Indeed for me it was something of a ‘museum visit’, with Michael pointing out all manner of wonderful old features.
Yes, to anyone interested in ‘ye olde’, I recommend a visit to 38 Canterbury Street, if not to purchase, then to browse in fascination, as did I that afternoon.
So, what did I see? The lettering on the old windows; the moulded Victorian (we thought) ceiling; the unusual circular rotating bookcase built around a supporting pillar; the large century old framed pictures of the Beinkinstadt patriarchs and matriarchs; the antique book press from the years that Moshe ran City Printing Works on the premises; the shelves and shelves of old books and huge ancient ledgers; the still used ‘modern’ cash register — only 80 years old.
Several other features were pointed out by an enthusiastic Maud, their assistant of 10 years. Her particular favourite was the antique ‘air-conditioner’ • a really old revolving circular fan in the entrance of the shop. All very Dickensian … “You know, Michael, there’s so much to see. You should do some guided tours!” What I didn’t see was the large cellar, whose staircase had collapsed and which we decided to give a miss, since it could only be reached by ladder. This was where, in days of old, the barrels of herrings, jars of cucumbers and cases of mead were stored, Michael explained. Now there’s nothing there, he swore, which, sensing no strange aromas, seemed to rule out the intriguing possibility of a skeleton or two! Leaving the physical (and possibly spooky) aside, a most prominent feature of M Beinkinstadt, which emanates from its very walls and darkened bookshelves, is the feeling of peace and quiet, the welcoming ambience, enhanced by the gentility and calm of Michael and Fay themselves.
Clearly — as I have always known — and as listening to Michael put words to those feelings, the shop in Canterbury Street has been central to their lives.
They have both enjoyed the years to the full, closing the doors reluctantly and very occasionally — though in recent years, happily, to visit their daughter Shelley and her husband Larry Cornofsky and grandsons in Sydney.
The shop has been a household name, a drawcard, not only for Capetonians but for people all over the world. Even while we were talking, a visitor from overseas, former South African, Dr Michael Hayden, was browsing and making his selections. He is but one of the many, many people who make Beinkinstadts a regular port of call when they return home, as do non- South Africans who visit Cape Town, as well as tourists on the Museum trail, all of whom will find its closure a source of deep disappointment.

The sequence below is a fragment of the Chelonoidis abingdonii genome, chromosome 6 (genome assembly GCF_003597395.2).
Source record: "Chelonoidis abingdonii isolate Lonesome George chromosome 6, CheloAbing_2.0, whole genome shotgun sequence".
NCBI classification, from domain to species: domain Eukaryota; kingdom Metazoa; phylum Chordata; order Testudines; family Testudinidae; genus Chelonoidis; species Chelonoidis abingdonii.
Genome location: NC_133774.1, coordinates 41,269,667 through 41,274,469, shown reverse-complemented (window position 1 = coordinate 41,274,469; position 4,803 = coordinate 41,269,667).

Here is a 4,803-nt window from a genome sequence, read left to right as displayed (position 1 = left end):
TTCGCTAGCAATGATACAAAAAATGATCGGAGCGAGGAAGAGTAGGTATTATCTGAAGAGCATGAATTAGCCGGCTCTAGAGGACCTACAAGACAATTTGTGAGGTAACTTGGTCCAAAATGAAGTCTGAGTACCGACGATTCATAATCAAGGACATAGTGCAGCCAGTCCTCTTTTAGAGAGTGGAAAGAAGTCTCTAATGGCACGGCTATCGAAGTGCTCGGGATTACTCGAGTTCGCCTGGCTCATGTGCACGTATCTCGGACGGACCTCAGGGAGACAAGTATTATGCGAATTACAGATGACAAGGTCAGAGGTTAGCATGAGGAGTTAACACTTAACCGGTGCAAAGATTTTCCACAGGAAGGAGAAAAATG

Reviewing their 36 years, Michael says, “I feel more than sad at closing our doors for the very last time. This has not been just a business to Fay and me.
It has been a place where we looked forward to spending each day, meeting and chatting with all manner of people.
Discussing politics, religion, philosophy, life’s experiences … every subject under the sun. It’s been a wondrous space, with a special ruach.” “So, Michael — the big question — why are you closing?” “Well, we’re not getting any younger.
For us, now is the right moment. While our son, David, is here in Cape Town with us, we really want to spend more time with our daughter, Shelley and her family in Sydney.
“The building has been sold and by the end of July, M Beinkinstadt will be no more.
“Still, I’ve always believed that change leads to new experiences and I do look forward to what lies ahead.” And Fay, endorsing his sentiments, adds, with a laugh, “I don’t know what I’m going to do. I’ve worked all my life.
Maybe I’ll have to look for a job — if anyone will employ me!” Well personally, as an old friend, I’d say she’s earned a little time for herself.
She and Michael have carried the baton, the heritage of Moshe Beinkinstadt and Berl Padowich with honour and pride.
But … what are we going to do without Beinkinstadt?